God Can Take It

 

So I’ve been listening to the accounts of Elijah and Elisha on my ESV audiobook of the Bible, and it suddenly dawned on me that I’ve been tricked. For most of my life I believed that God was worthy of respect, the kind of respect that requires an obedient, humble heart. So far so good. But sometime in my late teens or early 20’s I was told that God doesn’t mind when we get angry with Him. He already knows what’s on your heart, and He’s big enough—He can take it. This seemed wise to me at the time, and I have incorporated this into my life since.
As I listen, I am reminded of the holiness of God. A young prophet accomplishes his mission, but has a meal when he’s not supposed to. Bam! Dead. Kids make fun of a bald prophet. FOOLS! Bam! Dead. The ethics of the Old Testament are a puzzle I would love to solve someday.
What stands out to me is the story of Elijah in the cave. He’s angry and depressed, and he tells God so. This is supposed to be an example of just the kind of behavior I’m mature enough to express. God can take it, after all. But when Elijah comes face to face with God (who was using His library voice) and repeats his message, he first covers his face. Why? BECAUSE GOD COULD TAKE HIM. And not in the kind of whirlwind he would look forward to.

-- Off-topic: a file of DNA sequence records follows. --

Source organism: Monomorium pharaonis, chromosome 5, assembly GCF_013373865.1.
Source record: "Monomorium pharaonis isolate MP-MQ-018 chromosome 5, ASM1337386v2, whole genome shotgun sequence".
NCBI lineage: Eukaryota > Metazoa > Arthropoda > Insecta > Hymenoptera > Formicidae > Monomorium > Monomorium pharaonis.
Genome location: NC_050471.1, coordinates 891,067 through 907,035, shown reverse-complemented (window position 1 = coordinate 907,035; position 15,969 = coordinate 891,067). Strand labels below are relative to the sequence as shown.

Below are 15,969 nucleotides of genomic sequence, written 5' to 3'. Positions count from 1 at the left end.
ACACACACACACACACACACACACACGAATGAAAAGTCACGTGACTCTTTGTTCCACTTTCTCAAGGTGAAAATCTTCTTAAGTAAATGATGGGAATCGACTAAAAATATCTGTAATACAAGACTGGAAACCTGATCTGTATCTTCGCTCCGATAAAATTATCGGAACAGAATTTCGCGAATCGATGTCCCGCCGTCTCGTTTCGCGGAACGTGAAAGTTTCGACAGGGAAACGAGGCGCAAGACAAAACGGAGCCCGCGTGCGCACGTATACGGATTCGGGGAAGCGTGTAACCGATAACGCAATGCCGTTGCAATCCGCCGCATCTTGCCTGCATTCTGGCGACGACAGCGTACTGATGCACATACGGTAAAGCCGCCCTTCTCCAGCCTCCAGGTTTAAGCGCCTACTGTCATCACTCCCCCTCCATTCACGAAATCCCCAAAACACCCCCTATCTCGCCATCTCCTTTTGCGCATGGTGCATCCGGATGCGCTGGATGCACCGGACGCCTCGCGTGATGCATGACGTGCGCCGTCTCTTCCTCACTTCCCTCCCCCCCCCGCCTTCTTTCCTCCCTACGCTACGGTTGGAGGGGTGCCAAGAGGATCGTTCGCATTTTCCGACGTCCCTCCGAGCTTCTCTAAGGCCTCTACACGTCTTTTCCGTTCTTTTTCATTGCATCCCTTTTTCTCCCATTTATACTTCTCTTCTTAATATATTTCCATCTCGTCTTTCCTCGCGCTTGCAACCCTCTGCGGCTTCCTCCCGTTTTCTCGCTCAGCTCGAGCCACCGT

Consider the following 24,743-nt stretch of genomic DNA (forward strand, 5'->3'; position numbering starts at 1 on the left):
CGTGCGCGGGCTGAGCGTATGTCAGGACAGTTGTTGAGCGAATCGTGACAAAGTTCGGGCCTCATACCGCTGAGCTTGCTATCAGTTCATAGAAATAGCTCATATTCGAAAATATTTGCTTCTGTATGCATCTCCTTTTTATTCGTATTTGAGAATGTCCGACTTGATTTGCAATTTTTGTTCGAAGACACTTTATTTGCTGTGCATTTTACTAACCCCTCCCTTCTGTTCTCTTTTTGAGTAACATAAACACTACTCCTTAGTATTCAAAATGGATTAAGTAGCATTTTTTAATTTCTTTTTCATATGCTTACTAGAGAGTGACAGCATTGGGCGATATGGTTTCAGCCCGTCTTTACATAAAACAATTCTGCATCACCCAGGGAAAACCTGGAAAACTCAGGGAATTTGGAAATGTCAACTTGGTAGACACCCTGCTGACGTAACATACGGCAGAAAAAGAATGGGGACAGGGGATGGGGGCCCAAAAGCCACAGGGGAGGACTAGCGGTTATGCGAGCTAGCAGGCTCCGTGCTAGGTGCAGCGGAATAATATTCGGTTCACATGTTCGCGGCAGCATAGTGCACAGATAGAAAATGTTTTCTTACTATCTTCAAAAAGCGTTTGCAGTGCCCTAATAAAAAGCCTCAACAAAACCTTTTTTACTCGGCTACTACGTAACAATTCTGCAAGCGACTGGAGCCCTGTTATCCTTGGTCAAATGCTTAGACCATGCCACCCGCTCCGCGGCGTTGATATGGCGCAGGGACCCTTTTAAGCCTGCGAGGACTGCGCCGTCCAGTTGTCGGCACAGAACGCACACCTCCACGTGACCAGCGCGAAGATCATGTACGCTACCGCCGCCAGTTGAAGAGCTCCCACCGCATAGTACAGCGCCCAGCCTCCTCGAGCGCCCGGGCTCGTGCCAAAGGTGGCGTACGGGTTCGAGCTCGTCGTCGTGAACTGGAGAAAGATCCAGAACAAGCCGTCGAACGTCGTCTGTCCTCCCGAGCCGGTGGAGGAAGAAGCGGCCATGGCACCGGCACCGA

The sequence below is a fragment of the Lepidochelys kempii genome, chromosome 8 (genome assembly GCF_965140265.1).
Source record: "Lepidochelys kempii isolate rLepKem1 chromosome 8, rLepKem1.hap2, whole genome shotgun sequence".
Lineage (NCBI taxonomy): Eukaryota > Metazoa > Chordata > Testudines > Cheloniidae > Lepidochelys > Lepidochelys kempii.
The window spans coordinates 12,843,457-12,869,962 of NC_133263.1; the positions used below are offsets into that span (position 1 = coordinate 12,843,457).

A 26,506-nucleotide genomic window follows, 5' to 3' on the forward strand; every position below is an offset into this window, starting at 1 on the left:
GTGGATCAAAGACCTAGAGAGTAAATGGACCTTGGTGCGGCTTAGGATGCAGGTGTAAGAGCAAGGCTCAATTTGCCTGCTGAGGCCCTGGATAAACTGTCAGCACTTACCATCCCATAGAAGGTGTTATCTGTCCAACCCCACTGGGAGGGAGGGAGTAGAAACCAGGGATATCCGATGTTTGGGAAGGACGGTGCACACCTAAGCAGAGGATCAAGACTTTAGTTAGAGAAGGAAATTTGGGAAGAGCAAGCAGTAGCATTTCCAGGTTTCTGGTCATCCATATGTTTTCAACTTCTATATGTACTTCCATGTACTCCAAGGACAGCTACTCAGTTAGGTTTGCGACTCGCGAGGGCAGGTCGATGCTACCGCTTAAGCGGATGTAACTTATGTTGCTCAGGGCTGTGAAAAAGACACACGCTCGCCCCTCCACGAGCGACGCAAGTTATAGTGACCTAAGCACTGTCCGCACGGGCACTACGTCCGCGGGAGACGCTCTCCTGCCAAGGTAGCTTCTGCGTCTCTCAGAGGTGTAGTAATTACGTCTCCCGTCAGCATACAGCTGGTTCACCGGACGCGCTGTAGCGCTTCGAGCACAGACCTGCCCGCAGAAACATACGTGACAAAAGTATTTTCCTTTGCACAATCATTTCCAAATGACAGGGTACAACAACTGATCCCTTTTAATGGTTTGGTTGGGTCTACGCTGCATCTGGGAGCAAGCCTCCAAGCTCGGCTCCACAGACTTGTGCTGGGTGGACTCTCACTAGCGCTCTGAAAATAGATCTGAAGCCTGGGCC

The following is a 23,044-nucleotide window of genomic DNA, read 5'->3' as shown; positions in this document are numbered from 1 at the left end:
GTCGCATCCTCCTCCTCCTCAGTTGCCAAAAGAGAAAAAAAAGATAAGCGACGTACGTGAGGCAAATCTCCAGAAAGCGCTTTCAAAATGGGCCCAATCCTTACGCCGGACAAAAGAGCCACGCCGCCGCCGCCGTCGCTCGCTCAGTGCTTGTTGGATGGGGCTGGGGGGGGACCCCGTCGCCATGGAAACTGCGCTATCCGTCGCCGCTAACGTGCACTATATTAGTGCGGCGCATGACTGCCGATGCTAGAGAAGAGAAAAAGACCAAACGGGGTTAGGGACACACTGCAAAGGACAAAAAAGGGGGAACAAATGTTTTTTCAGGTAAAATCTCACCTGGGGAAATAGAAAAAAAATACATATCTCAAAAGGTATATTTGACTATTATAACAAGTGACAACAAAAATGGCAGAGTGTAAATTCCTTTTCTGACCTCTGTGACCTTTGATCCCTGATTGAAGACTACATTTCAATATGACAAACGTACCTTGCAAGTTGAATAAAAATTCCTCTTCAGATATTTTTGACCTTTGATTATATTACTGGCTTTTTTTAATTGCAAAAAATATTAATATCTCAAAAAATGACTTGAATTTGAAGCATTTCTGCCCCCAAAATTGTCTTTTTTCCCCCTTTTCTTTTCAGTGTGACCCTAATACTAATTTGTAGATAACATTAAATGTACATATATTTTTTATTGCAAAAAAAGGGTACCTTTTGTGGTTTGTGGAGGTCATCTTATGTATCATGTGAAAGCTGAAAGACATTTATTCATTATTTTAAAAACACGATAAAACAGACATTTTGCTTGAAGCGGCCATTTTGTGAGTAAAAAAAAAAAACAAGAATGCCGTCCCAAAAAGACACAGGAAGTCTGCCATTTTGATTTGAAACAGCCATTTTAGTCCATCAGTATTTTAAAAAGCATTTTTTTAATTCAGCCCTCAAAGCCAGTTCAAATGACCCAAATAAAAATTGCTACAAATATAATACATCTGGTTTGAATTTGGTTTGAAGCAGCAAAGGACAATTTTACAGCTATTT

Of course God can handle whatever emotions we throw at Him, but does that mean we have the right to hurl them just the same? Doesn’t this very truth prove to us that we don’t need to vomit our strongest emotions on God but be still and know that He already knows? When the King invites you to His court, it’s a big deal. When the Almighty listens, it’s the greatest of honors. Should I then make accusations? Should I rage against my Lord?
I totally believe in being honest with God… anything less is just stupid. But I don’t think this gives me the freedom to be honest in a way that dishonors Him. Not anymore. No matter how low Jesus humbled Himself, and no matter how high I am exalted as an adopted child of God, He is still the King and I am still His servant. He is there, He empathizes, He is in complete control. And these truths must guide the way I speak to him. If I’m angry, let me express my concern with hands folded not fisted. Let my face bow to the ground and not sneer at the sky.

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